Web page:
Books that Cook: An Interview with Melissa Goldthwaite
|Photo by Howard Dinin|
Anyone who has ever read a cookbook for sheer pleasure--or who appreciates creative writing about the sensuous joys of food--will love the new anthology Books that Cook: The Making of a Literary Meal.
Organized in menu sequence from starters to dessert, Books that Cook features an impressive range of contributors
from the culinary world—Julia Child, Fannie Merritt Farmer, James Beard, Alice Waters—and from the world of letters—Maya Angelou, Sherman Alexie, Nora Ephron...and many others. Co-editors Jennifer Cognard-Black and Melissa Goldthwaite introduce each “course” with an essay putting it in historical context.
Tomorrow at Washington D.C.'s fabulous indie bookstore Politics and Prose, Melissa and Jennifer (and a panel of writers including yours truly) will be celebrating Books That Cook. And today Melissa lets me ask her some questions about this delicious project.
I’d love to hear about the genesis of this project.
In the late ‘90s, I started collecting books—novels, memoirs, essay collections—in which the authors had embedded recipes. One evening, I was standing in a bookstore in Ohio with Jennifer Cognard-Black, and I said, “Someday, I want to teach a class in which all the books include recipes.” That comment started a conversation that has lasted nearly fifteen years—and continues. Every time we talked or visited one another, we were sharing book recommendations and sometimes recipes. In autumn of 2003, Jennifer and I each taught our first versions of a class we called Books that Cook, and a couple years later, conversing in her kitchen in Maryland, we decided to work on a book together. We started sending the book proposal to potential publishers in April of 2007. Seven years later, the book is finally out.
How does your teaching feed your writing and research? And how do writing and research feed your teaching?
Books That Cook started with personal reading and conservation and moved to the classroom and then to a wider audience, and it will return to the classroom.
Much of my research is pedagogical, so there’s a direct link between my teaching and research. When I’m choosing readings for an anthology, for example, I always think not only about the particular piece but also how it will work in the classroom. I sometimes include readings I’m thinking about for a book in a course packet to see how students respond.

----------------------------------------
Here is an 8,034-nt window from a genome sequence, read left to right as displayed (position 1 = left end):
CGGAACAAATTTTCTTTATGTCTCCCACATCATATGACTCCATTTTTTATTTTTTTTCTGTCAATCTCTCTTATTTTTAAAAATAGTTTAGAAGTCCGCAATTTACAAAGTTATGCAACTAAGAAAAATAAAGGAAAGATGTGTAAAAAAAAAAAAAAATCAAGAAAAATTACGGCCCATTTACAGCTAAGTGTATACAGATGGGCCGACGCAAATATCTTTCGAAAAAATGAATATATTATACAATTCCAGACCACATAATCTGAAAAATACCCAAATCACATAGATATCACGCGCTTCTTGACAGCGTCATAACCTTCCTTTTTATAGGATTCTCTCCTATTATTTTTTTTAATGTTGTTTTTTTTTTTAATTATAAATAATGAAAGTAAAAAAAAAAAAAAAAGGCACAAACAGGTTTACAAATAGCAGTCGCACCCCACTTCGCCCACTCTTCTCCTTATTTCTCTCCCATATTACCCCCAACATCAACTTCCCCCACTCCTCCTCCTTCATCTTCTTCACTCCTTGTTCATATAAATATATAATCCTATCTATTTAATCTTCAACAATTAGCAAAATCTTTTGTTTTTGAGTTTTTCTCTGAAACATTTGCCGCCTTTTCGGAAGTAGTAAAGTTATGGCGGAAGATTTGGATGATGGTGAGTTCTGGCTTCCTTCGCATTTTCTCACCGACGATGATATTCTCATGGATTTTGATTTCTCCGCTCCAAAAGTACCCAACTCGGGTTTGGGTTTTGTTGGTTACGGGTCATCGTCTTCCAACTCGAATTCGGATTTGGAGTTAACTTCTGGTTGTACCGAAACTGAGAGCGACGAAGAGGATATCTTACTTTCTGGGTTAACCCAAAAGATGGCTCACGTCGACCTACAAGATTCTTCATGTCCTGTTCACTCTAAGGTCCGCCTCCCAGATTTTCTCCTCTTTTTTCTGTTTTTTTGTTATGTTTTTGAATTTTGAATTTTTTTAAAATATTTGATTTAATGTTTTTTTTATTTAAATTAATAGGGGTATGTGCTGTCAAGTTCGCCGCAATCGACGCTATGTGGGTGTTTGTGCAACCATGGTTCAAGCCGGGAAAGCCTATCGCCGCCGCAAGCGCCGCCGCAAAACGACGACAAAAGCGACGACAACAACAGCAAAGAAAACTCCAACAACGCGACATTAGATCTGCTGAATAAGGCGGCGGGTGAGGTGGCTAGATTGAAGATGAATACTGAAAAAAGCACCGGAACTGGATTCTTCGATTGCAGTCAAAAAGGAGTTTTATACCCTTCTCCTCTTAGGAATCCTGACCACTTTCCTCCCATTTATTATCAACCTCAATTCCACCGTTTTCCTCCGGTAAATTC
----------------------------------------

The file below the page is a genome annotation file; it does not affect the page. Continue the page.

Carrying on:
I try at least a couple times a year, though, to read a book that I have no intention of teaching or writing about because I read differently when I’m going to teach something or write about it in a scholarly way. There’s a different kind of joy that comes from reading just to read. I have to practice that kind of reading.
In terms of creative writing, when I give an exercise in class, I often write while students are writing and take my turn sharing what I wrote. And, of course, reading is a great inspiration for writing as well.
|All food photos are by Melissa Goldthwaite|
It’s sensory: scents, textures, shapes, colors, tastes. People also often have powerful memories of and strong feelings about food—both positive and negative. Most people have some memory of being forced to eat something as a child, or they remember the excitement mixed with nervousness of a first dinner date or party or, perhaps, the embarrassment of spilling something. The foods and situations are different, but the feelings and experiences are similar, providing common ground.
What a character eats or doesn’t eat can also reveal something about that person or a relationship. For example, in Fried Green Tomatoes at the Whistle Stop Cafe, Fannie Flagg shows Evelyn Couch’s sense of self and her developing friendship with Mrs. Threadgoode through food. Although Evelyn eats processed junk food alone early in the book, as her friendship with Mrs. Threadgoode develops, she begins to see herself differently and begins to eat and share more nourishing foods.
Tables are also places of conversation, so they provide a perfect setting for dialogue and body language and description. If I’m working with a writer who has difficulty including sensory details, I can say, “Write about a holiday dinner,” and the details start to come. These ritual meals are often good starting places for writing about food.
Books That Cook is impressively ambitious and wide-ranging. What were some of the challenges of pulling it together?
One of the biggest challenges of this book was permissions costs. Our first table of contents was organized historically, and it was much longer. Even once we changed the organization and cut drastically, there were pieces we couldn’t include because of high fees.
We also wanted at least one poem, essay, and piece of fiction in each chapter. It wasn’t difficult to find nonfiction—much literary writing about food is nonfiction. But there are fewer short stories that embed recipes. There are, however, many fine novels. Still, it’s difficult to excerpt from a novel, so that was definitely a challenge.
I’m particularly intrigued that you included a selection from the Alice B. Toklas Cookbook. Toklas is such an interesting bridge between the literary and culinary worlds. Can you say something about the choice to include her work here?